Have you ever had a really bad case of writer’s block…well guess what…editors get it to. The overwhelming feeling of seeing your footage in bins can be stressful when you don’t know where to start – even after syncing the dailies.
Staring at a blank timeline is often a common problem because editors just don’t know where to begin. In 10 Ways to Avoid Editor’s Block from Fitness in Post, Zach Arnold talks through ten ways to remove this “editor’s block.” I found a few of them pretty useful in my own workflow, but I want to highlight on the important ones.
This first thing to do is remove distractions. This seems common problem in every work field, but still remains a distraction. Trust me, I know it’s hard, but closing out of your web browser and setting the phone far away may be the best option in order to reach a deadline. Another helpful tip I got from the podcast was to just lay something down. Start with the easiest scene in your feature or choose some selects that you know you want in your piece. Once you have a start, doing the hard cutting will start to come natural.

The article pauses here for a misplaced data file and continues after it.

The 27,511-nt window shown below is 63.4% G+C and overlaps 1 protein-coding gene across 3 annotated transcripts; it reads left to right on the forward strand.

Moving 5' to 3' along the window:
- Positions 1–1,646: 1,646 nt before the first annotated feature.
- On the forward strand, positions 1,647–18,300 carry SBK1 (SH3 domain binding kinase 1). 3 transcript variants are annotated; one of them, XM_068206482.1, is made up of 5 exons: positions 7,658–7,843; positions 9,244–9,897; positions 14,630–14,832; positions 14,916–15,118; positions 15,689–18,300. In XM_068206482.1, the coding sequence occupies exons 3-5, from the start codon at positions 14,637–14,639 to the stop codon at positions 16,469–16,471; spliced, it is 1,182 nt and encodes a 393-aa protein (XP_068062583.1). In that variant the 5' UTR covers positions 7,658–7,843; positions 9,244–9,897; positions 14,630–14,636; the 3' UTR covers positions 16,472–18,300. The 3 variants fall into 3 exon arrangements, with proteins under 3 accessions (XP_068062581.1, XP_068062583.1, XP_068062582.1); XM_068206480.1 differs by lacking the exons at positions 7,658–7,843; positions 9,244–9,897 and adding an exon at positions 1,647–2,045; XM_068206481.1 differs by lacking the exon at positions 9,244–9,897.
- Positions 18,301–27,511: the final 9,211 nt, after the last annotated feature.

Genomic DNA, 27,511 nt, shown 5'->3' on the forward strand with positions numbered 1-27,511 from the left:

The last tip I want to emphasize is being able to walk away before the certain scene or section is finished. This is something I’ve always had a problem with; I couldn’t help but sit at my station and work until everything was perfect. But the thing to remember is working too long on a project will burn you out. If you sit there until everything is 100%, odds are is it’s going to be shit when you look at it later. Walking away when you think it’s almost done is best, even if it’s just for a short break. Giving yourself time to let your body get functional again will benefit in the long run. If you follow these few tips, and the rest of the steps told, your productivity should happily increase.